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How Cities Are Saving China

The threat of a trade war may not be good news for China, but it will not bring down the economy. The real challenge China faces is how to take advantage of dynamic urban clusters to generate growth and address structural challenges in financially and environmentally sustainable ways.

HONG KONG – The world has a demand problem, and it is dealing with it all wrong. Rather than allowing itself to be harmed by other countries’ problematic policies, China must work to create its own demand by making full use of its capacity for policy experimentation, long-term planning, and pragmatic decision-making.

In the decade since the 2008 global economic crisis, advanced economies have leaned heavily on easy monetary policy, hoping that large amounts of liquidity and ultra-low interest rates would generate enough demand to eliminate excess capacity. But this has undermined productivity, encouraged speculative activity, fueled asset bubbles, and exacerbated income and wealth inequality.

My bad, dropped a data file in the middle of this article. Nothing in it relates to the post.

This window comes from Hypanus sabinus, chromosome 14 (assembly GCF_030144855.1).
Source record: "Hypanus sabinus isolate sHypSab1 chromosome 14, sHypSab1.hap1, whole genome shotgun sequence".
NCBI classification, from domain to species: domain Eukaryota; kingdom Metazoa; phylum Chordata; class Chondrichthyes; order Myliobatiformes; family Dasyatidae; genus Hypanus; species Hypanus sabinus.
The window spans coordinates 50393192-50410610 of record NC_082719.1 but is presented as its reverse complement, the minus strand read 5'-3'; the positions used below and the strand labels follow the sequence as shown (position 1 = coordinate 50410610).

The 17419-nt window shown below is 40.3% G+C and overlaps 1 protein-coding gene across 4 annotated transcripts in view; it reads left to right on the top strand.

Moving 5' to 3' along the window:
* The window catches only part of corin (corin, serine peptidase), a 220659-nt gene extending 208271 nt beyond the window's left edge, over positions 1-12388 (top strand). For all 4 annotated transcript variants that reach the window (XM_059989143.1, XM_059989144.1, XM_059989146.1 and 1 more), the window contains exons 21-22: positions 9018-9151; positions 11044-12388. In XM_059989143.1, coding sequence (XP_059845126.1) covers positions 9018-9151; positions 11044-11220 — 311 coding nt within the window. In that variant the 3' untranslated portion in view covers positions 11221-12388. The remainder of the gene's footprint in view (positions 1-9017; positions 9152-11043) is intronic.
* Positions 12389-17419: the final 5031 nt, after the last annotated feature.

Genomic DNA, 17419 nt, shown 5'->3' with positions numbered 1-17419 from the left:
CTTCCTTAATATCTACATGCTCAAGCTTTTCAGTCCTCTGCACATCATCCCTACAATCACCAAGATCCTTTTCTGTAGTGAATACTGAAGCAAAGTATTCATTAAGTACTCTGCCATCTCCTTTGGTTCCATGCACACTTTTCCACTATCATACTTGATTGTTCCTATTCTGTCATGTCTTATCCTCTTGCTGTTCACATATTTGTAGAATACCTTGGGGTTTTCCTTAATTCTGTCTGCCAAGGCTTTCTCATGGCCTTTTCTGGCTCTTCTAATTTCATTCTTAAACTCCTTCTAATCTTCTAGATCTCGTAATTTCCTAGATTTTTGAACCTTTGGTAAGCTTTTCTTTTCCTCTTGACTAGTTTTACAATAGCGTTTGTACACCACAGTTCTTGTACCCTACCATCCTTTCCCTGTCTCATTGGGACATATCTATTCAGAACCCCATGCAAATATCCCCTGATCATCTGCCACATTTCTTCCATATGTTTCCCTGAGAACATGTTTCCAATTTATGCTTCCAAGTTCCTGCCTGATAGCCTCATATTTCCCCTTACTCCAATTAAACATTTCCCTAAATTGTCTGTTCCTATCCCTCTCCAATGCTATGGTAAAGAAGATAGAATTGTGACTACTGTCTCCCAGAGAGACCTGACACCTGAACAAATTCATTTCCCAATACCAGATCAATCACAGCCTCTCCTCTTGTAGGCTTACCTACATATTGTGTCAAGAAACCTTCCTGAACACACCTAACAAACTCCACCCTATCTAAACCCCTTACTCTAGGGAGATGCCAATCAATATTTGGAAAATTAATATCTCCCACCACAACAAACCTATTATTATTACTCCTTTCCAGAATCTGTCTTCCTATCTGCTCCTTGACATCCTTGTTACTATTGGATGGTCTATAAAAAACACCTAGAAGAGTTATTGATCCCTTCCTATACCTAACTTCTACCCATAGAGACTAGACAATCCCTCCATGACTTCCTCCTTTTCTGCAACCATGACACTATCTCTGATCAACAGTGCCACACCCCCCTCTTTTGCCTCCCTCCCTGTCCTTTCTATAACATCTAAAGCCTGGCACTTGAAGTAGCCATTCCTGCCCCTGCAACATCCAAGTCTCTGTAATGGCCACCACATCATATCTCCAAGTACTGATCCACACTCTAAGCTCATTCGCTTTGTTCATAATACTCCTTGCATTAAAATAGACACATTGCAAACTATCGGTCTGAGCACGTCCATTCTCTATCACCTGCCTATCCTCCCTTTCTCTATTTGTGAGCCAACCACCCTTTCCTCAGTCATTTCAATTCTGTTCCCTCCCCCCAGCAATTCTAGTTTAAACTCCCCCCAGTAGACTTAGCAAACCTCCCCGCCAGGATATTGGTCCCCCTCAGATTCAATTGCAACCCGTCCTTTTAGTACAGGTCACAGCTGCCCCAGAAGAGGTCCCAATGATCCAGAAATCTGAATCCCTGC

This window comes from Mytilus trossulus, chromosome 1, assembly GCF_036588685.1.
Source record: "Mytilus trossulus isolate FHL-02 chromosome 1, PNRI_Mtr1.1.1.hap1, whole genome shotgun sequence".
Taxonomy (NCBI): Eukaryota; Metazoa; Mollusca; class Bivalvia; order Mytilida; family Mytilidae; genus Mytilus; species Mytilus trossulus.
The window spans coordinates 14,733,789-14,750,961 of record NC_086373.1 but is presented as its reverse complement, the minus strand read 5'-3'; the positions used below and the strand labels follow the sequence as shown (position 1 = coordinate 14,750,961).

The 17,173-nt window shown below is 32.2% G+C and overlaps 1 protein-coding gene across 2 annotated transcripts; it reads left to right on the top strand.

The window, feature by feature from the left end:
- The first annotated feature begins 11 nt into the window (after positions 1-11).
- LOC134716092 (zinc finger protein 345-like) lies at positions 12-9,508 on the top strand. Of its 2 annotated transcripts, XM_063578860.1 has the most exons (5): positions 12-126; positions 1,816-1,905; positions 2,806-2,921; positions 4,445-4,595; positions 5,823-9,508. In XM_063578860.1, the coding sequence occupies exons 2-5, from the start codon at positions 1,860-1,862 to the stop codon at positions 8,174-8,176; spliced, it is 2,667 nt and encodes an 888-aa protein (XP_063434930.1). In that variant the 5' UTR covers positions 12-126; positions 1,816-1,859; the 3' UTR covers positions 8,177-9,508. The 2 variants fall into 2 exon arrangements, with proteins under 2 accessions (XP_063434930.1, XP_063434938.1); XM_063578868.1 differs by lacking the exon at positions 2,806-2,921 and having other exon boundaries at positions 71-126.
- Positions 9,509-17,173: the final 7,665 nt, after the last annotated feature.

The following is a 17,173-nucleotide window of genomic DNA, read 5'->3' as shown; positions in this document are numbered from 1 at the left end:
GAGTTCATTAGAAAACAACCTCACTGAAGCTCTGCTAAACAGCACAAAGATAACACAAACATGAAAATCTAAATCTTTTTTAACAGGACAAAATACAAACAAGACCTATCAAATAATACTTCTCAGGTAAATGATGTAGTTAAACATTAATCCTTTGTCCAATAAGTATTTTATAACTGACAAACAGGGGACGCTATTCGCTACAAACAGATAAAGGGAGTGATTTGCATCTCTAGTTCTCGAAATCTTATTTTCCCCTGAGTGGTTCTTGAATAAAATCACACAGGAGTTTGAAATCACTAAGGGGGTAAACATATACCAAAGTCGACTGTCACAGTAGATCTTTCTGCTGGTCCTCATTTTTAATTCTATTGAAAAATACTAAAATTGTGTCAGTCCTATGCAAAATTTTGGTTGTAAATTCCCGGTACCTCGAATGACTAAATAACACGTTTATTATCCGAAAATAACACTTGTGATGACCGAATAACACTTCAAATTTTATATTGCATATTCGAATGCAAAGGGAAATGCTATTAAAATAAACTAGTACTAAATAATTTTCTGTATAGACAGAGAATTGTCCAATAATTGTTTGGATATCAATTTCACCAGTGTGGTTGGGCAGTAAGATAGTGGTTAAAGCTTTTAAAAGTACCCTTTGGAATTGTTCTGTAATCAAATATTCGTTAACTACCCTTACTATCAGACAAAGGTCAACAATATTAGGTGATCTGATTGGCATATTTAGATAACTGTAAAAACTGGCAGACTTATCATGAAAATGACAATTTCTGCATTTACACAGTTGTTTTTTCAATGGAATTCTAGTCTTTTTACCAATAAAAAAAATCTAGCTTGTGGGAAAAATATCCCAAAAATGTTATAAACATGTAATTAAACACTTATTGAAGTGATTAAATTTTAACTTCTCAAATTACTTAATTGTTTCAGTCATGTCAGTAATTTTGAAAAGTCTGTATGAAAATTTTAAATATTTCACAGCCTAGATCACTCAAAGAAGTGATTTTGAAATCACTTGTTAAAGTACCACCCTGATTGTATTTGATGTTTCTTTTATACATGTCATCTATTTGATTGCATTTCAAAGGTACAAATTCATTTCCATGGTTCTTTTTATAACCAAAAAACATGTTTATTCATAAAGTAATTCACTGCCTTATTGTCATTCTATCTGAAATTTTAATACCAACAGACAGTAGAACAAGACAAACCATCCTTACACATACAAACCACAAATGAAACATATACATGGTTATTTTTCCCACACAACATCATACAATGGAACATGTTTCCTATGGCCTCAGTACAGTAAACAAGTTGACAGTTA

As developed-country citizens have become increasingly frustrated with this state of affairs, politicians – in particular, US President Donald Trump – have attempted to appease them with immigration restrictions and protectionist trade measures. But while this might temporarily satisfy some segments of these countries’ populations, it will ultimately make matters worse, by curbing global demand, exacerbating structural imbalances (including trade imbalances), and eventually leading to recession for all.

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